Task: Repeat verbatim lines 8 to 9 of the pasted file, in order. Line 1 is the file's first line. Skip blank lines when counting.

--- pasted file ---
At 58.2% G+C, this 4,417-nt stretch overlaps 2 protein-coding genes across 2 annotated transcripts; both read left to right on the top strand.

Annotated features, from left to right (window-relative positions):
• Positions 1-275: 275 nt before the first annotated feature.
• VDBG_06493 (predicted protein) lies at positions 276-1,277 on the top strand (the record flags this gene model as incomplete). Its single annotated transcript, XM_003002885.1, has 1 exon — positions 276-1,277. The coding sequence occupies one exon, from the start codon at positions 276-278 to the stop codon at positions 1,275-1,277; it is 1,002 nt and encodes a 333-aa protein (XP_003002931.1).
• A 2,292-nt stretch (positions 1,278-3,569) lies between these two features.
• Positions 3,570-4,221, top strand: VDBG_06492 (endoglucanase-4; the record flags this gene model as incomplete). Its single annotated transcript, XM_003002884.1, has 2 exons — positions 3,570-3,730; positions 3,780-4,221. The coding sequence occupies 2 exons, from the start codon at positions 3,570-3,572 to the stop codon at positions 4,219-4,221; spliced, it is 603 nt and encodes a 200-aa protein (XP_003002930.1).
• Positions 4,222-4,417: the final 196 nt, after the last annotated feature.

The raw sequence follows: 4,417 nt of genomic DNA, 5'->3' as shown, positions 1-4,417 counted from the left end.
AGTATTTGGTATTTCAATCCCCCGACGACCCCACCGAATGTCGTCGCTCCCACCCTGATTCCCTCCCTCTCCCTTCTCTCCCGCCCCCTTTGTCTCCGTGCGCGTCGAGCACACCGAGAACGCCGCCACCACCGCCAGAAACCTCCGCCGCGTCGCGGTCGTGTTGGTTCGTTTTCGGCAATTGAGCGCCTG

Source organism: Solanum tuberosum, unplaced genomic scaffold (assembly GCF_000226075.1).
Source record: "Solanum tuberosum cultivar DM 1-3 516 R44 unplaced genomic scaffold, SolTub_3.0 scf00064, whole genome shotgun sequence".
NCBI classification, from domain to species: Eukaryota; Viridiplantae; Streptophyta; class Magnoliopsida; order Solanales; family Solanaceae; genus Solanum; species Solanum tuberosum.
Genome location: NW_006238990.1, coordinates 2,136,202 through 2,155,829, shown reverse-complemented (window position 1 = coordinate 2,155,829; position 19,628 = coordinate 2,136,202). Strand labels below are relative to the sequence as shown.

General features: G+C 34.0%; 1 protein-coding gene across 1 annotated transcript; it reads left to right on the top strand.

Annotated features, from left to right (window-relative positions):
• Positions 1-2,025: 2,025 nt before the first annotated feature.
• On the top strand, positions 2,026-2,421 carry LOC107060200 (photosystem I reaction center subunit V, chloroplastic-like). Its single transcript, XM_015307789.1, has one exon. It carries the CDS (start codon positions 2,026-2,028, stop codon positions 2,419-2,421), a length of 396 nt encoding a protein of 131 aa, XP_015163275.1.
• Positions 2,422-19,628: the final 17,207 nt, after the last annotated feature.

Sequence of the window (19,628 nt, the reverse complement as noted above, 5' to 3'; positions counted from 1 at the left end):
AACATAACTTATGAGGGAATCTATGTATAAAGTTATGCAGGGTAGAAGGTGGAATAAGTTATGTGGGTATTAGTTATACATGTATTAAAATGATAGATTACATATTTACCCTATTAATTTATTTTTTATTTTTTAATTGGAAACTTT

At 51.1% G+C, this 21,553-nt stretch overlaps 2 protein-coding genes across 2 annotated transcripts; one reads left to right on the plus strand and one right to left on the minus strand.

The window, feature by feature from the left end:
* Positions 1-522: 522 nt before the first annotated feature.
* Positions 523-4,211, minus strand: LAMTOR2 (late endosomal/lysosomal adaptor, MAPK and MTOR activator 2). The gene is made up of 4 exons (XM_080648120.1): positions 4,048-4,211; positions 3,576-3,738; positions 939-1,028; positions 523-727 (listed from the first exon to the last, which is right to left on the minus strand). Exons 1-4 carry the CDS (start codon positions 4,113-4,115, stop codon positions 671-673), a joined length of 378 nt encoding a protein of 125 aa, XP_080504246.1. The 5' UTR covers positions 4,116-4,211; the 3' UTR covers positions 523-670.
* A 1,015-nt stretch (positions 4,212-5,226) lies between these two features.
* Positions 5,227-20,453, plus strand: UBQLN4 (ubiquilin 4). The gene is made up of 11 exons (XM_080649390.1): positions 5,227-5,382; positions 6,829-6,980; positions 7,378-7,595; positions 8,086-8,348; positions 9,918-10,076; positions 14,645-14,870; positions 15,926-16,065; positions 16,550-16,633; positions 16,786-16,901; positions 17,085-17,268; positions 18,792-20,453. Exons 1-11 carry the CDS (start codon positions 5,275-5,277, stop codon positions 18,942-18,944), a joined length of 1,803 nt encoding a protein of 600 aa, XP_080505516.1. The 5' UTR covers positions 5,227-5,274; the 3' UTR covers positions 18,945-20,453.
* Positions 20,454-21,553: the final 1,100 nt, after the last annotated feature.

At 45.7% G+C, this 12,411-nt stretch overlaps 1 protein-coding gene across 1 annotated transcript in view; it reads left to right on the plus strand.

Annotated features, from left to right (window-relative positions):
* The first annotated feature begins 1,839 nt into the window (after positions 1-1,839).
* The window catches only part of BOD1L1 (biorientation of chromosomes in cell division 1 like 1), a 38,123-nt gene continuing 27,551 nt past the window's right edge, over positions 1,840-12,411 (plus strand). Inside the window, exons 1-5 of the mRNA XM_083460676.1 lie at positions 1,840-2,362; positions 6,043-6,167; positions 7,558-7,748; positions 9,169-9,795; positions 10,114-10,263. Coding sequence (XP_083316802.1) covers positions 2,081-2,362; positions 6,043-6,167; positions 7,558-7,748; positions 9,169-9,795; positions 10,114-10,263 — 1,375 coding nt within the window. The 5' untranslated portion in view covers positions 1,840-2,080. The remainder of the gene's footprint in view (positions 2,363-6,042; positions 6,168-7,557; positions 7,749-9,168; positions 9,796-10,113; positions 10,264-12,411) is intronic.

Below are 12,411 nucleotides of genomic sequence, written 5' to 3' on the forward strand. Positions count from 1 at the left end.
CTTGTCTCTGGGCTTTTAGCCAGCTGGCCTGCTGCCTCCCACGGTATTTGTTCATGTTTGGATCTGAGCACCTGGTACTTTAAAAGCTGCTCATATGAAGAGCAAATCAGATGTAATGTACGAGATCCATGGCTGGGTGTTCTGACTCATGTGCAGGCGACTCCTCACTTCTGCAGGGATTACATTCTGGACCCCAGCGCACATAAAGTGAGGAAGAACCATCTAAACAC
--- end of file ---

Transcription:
The raw sequence follows: 4,417 nt of genomic DNA, 5'->3' as shown, positions 1-4,417 counted from the left end.
AGTATTTGGTATTTCAATCCCCCGACGACCCCACCGAATGTCGTCGCTCCCACCCTGATTCCCTCCCTCTCCCTTCTCTCCCGCCCCCTTTGTCTCCGTGCGCGTCGAGCACACCGAGAACGCCGCCACCACCGCCAGAAACCTCCGCCGCGTCGCGGTCGTGTTGGTTCGTTTTCGGCAATTGAGCGCCTG